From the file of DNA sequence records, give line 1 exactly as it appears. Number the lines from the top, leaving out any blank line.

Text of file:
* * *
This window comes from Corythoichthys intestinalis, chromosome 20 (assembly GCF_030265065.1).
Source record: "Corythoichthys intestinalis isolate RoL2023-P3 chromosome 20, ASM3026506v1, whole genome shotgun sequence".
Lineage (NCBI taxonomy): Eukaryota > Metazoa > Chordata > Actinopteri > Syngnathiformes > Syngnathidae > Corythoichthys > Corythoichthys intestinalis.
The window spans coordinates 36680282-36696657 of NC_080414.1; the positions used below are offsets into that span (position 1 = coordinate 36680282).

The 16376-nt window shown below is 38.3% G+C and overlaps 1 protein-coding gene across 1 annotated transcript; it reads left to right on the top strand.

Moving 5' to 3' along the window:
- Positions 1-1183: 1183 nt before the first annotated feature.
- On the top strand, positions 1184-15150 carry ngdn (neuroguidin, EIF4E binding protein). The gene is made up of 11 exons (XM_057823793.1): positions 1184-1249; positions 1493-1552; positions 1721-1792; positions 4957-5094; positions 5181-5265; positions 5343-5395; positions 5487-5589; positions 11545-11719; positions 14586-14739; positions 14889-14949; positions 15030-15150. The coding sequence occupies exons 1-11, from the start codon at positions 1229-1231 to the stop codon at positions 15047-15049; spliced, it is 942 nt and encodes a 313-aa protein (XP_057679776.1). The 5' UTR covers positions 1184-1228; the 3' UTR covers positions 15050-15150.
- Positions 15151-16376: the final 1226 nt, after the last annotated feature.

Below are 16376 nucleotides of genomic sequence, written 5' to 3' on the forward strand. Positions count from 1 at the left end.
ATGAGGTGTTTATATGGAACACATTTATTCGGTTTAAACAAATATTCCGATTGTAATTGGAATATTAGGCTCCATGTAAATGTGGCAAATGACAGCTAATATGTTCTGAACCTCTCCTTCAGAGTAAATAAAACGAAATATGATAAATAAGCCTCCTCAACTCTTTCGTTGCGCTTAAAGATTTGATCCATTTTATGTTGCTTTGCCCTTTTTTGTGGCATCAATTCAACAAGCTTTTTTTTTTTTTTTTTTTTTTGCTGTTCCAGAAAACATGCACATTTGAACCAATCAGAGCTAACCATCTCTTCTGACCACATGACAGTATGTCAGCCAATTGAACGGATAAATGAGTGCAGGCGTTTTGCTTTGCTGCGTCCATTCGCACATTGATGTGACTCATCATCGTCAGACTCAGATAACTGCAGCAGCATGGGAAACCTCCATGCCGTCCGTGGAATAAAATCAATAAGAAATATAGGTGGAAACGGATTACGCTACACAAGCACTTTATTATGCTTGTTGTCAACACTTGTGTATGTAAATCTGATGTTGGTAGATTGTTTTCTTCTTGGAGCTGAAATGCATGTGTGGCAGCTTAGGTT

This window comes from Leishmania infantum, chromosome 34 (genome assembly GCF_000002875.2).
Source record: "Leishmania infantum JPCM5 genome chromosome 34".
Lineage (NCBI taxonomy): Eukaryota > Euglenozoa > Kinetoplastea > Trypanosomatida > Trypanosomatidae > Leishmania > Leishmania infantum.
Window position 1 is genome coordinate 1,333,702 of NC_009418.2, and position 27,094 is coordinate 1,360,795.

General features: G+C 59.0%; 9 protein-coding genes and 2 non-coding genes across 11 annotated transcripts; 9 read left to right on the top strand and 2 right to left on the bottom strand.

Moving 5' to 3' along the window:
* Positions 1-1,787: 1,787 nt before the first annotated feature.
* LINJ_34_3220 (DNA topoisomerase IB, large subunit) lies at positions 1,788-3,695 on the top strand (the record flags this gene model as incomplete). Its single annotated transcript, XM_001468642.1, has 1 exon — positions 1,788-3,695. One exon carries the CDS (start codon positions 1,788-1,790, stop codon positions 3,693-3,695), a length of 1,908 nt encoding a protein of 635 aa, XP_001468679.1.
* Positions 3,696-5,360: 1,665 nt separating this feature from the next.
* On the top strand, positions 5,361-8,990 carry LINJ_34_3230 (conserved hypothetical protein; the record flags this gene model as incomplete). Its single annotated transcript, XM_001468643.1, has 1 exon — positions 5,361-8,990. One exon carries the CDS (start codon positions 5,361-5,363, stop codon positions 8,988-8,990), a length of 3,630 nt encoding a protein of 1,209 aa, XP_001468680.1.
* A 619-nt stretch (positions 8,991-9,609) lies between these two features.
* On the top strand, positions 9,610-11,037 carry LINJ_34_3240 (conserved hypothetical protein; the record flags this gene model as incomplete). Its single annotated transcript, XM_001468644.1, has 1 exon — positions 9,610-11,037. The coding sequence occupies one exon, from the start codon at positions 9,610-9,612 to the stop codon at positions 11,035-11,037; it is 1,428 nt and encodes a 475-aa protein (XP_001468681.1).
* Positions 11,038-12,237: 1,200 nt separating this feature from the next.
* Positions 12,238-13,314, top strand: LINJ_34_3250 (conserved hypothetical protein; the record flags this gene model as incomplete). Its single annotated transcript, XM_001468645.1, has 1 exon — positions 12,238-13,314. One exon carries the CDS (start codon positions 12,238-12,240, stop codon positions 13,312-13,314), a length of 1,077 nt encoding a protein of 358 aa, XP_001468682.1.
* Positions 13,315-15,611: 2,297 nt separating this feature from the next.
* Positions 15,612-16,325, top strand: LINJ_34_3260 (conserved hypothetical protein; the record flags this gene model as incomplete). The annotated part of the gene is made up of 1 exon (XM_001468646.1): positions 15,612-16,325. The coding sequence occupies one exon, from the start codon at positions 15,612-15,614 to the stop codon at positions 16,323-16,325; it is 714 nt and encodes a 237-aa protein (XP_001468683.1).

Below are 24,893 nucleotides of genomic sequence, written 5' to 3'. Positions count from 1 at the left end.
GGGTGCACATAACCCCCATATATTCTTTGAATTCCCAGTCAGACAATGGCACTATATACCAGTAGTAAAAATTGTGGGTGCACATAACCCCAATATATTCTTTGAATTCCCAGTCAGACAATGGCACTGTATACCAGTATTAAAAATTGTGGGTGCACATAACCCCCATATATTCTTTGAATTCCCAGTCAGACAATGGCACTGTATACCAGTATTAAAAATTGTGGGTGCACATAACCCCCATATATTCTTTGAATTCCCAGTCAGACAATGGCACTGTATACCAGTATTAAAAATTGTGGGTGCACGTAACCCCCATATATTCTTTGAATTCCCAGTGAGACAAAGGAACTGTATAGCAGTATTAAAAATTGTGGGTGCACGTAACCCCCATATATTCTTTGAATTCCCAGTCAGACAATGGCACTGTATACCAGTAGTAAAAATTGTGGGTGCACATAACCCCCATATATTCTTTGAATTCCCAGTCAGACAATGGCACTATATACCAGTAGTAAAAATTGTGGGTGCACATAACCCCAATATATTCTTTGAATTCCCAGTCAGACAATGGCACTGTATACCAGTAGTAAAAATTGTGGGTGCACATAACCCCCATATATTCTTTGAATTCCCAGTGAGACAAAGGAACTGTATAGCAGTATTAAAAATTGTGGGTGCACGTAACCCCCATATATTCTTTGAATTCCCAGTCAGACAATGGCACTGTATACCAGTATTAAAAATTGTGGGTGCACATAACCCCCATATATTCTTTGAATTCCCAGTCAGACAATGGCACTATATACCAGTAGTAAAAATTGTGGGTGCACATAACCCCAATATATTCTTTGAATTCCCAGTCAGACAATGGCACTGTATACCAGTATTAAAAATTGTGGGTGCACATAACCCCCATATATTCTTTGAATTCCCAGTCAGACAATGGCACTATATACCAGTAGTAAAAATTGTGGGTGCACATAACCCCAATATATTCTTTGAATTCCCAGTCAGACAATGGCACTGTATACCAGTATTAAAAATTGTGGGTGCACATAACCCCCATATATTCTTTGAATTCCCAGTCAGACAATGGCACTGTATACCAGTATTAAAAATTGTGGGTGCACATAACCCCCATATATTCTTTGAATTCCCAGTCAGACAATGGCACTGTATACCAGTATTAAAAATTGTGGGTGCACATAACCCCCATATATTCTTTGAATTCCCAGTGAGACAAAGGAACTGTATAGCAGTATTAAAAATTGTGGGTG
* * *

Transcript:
This window comes from Corythoichthys intestinalis, chromosome 20 (assembly GCF_030265065.1).